I ended my first book, A Good Home, with excerpts from two poems that I love: William Wordsworth’s ode to the fields he played in as a child, and Nobel laureate Derek Walcott’s powerful reassurance.
William Wordsworth, from “Intimations of Immortality”:
“Though nothing can bring back the hour
Of splendour in the grass, of glory in the flower;
We will grieve not, rather find
Strength in what remains behind.”
Derek Walcott, from “Love After Love”:
“The time will come
When, with elation,
You will greet yourself arriving
At your own door, in your own mirror.
And each will smile at the other’s welcome
And say, sit here. Eat.
You will love again the stranger who was yourself.”
Unknown to me, thousands of readers across the world would read my book, and some would return, time and again, to this last reassuring chapter.
So would I. As I followed my life’s unpredictable journey, I, too, would return to that chapter – and those poems — time and again. They were good words to live by.
An Honest House, my new book, is the telling of that journey.
An Honest House tells the story of a family determined to find strength, joy and beauty – and indeed, faith – no matter what life throws at us. The book is a sequel to A Good Home, but was deliberately crafted to also be a stand-alone story in its own right.
It didn’t come into being without a fight.
I wanted to write a story about beauty, joy, strength and faith without ever delving into what for me is a minefield: PTSD. I’ve lived with this post-traumatic stress disorder since the car accident which changed my life, but I could never bring myself to talk, read – or write – about it.
Then I had a moment of bravery and decided to jump in headlong – only to land on my head, feeling like Humpty Dumpty.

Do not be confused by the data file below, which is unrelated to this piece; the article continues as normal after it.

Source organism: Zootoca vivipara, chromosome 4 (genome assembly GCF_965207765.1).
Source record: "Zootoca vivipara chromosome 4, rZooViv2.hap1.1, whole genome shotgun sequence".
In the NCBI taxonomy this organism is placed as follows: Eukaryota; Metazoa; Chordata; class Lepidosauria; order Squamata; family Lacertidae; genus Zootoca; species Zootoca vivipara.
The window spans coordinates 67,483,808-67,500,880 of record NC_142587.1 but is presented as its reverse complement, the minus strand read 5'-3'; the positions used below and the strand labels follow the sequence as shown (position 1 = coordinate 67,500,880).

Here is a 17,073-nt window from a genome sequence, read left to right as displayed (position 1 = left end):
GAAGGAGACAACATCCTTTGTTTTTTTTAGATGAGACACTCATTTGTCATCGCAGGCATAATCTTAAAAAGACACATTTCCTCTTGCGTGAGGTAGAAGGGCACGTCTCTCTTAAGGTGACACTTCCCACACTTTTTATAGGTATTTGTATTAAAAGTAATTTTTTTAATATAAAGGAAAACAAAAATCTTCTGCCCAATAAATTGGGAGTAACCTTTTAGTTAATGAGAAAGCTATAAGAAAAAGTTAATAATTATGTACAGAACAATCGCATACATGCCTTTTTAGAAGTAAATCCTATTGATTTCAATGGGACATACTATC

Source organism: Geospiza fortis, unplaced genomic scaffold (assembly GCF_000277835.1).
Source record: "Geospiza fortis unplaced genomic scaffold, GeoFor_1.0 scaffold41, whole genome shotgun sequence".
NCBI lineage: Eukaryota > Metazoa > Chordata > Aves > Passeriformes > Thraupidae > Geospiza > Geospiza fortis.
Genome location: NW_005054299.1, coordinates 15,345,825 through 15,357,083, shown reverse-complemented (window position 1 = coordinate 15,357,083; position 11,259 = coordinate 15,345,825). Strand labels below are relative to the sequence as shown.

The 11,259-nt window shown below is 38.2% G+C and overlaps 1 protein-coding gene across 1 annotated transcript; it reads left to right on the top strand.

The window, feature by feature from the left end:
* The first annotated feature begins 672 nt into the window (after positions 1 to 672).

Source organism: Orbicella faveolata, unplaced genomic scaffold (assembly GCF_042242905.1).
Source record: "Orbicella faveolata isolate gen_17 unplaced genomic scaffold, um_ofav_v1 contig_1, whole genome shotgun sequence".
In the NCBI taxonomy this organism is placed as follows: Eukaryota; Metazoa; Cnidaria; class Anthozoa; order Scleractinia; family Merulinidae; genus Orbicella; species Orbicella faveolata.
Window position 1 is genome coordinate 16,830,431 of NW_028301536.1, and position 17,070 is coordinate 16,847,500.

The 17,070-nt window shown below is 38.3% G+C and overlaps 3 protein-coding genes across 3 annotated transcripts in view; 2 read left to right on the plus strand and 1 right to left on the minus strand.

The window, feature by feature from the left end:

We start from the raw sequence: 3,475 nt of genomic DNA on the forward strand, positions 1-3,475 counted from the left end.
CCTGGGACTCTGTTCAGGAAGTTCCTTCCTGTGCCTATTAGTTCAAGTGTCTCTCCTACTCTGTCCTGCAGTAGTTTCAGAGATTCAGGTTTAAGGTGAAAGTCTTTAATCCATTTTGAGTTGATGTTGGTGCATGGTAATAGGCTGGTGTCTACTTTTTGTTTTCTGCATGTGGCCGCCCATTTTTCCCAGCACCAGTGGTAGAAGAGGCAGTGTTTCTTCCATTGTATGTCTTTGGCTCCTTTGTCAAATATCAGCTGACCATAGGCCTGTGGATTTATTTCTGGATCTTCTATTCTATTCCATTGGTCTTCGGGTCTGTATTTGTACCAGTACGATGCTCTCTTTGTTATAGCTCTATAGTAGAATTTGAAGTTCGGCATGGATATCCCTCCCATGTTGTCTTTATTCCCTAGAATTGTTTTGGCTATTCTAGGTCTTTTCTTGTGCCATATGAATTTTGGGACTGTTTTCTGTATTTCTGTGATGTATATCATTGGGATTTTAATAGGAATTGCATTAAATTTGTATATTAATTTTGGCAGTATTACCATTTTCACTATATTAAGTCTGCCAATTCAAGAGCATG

So I did what all brave people do: I ran away.
Ran away from writing the book. Pretended I was an ostrich and hoped no-one would notice.
If you’ve ever heard my interview with Canada’s celebrated book show host, Shelagh Rogers of the CBC, you’ll note that I announced my switch to writing a gardening book instead, because “gardening is safe”. Little did I know….
At any rate, something big happened in our family’s life. I realized I had to go back to the book, and confront the scary topic of PTSD. This time, I put my family and therapist on notice. Everyone helped. The book was finally completed.
My publisher emailed me late one night to say that the book is “full of colour and beauty and emotion”. I sensed the wonder in his words. His wife later told me that it’s the only book that’s made him cry – in all his years of publishing.
How can there be such beauty and faith in a story that is also about PTSD, severe pain and depression? And how can a couple find strength and resilience when the fates seem to be conspiring against you?
These are some of the questions my book answers. It does so with a mindful appreciation for the important – even sacred — moments of life.
The moments in the garden my husband tends. Moments where we cook together the food he grows there (he cooks, and I try); the making of jams and jellies, herb oils and floral arrangements (I’m great with the former, terrible at the latter); the apple pies we make together (I peel and cut, he does everything else), and moments with family in the well-built farmhouse that shelters us from some of the storms of life.
There are sacred moments in this house, and in the tiny, 1869 Anglican chapel we attend. There are quiet moments in our local library, tense conversations with my doctor and therapists, hilarious encounters with neighbours.
But mostly, there are moments – cherished moments — with my beloved husband and family.
Early readers have written to say that they feel “at home” in the book. Reluctant to leave the world of An Honest House, many immediately return to reading it for a second time.
I’m enormously grateful for those responses.
There is a whole world in the single word, ‘home’. There is hardship, pain, great challenges that bring us to our knees.
But if we are lucky enough, observant, open and grateful enough, there can also be great joy and beauty around us, and strength and faith within us. To see these things – feel them, hear them, taste them and love them, is also to love ourselves.